More than one hundred Year 7 students made the long journey to the First World War battlefields in Belgium to commemorate the start of the war and to pay their own tribute to the soldiers who lost their lives during the conflict of 1914-1918.
This was our second ‘annual’ visit to the battlefields – this time involving an overnight stay in Belgium.
Travelling through the night, students and teachers caught the early-morning ferry from Dover to Dunkirk. A calm crossing enabled pupils to go on deck and see for themselves the famous White Cliffs of Dover.
From Dunkirk, students made their way to the ‘Trench of Death’ museum and the Tyne Cot cemetery, near to the town of Ypres in Belgium. The Ypres salient witnessed some of the bloodiest battles of the Great War. The ‘Trench of Death’ is preserved just as it was left when the war ended in 1918. The experience was made all the more poignant by the fact that red poppies were in flower all around the trench.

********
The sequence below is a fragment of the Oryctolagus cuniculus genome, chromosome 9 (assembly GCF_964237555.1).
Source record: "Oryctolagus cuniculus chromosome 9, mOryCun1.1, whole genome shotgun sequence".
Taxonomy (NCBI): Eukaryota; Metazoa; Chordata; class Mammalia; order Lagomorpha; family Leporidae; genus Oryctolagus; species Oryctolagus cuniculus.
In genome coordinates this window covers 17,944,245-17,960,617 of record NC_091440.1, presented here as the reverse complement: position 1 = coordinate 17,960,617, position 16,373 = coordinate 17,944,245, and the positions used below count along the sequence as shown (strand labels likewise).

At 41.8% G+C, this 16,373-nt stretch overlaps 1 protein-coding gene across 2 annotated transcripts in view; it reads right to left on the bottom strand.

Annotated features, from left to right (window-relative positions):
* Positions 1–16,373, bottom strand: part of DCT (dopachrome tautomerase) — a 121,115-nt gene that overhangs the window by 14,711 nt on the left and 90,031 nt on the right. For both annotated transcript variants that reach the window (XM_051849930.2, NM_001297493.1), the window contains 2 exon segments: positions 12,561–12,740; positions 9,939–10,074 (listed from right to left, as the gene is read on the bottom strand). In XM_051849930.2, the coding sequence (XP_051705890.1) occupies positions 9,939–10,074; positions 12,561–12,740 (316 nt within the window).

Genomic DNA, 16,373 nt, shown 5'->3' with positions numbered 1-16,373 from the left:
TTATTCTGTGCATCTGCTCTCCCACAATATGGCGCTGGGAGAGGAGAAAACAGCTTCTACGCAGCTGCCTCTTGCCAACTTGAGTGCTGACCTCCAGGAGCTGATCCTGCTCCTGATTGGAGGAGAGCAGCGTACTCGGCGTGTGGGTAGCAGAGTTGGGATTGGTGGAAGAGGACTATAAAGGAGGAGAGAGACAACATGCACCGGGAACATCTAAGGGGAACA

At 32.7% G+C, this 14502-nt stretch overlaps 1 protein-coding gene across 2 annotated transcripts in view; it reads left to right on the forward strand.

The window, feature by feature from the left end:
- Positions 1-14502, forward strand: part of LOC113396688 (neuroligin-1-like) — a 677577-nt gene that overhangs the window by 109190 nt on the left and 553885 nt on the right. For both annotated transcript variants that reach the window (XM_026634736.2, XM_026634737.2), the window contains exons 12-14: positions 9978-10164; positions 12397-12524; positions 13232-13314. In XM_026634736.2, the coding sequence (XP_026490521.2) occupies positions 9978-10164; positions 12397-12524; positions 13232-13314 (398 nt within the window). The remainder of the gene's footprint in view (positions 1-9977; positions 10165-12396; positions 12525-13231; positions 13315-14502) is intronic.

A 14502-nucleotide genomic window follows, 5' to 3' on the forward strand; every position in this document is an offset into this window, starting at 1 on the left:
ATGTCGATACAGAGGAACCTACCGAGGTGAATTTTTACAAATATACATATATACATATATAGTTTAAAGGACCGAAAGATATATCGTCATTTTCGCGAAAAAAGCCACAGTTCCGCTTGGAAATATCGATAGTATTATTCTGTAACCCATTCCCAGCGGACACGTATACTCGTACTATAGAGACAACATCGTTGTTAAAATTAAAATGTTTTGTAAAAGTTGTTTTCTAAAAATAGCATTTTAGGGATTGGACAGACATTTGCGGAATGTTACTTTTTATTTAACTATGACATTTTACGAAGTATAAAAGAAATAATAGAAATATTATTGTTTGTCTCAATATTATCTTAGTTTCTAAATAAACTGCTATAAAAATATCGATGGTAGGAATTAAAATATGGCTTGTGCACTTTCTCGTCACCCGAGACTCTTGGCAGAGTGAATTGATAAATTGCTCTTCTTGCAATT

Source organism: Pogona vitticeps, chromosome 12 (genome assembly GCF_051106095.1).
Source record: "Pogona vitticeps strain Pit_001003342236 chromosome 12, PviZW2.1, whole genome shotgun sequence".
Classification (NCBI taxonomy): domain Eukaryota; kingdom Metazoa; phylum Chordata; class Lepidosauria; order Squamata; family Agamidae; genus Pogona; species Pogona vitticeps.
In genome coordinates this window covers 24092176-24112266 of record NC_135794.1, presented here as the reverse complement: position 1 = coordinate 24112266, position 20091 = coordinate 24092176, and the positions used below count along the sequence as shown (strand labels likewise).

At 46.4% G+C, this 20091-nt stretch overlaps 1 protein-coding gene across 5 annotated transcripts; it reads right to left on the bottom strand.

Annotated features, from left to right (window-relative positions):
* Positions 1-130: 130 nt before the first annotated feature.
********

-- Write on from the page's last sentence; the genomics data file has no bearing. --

Tyne Cot military cemetery allowed students time to reflect on what they had learnt. They located the grave of Private Thomas Roberts, a local volunteer, aged 29 when he died.
Students and staff took part in a service of remembrance. After wreaths were laid, students shared a moment of silent reflection before departing. Other visitors to Tyne Cot also joined in, taking the time to pay their own respects.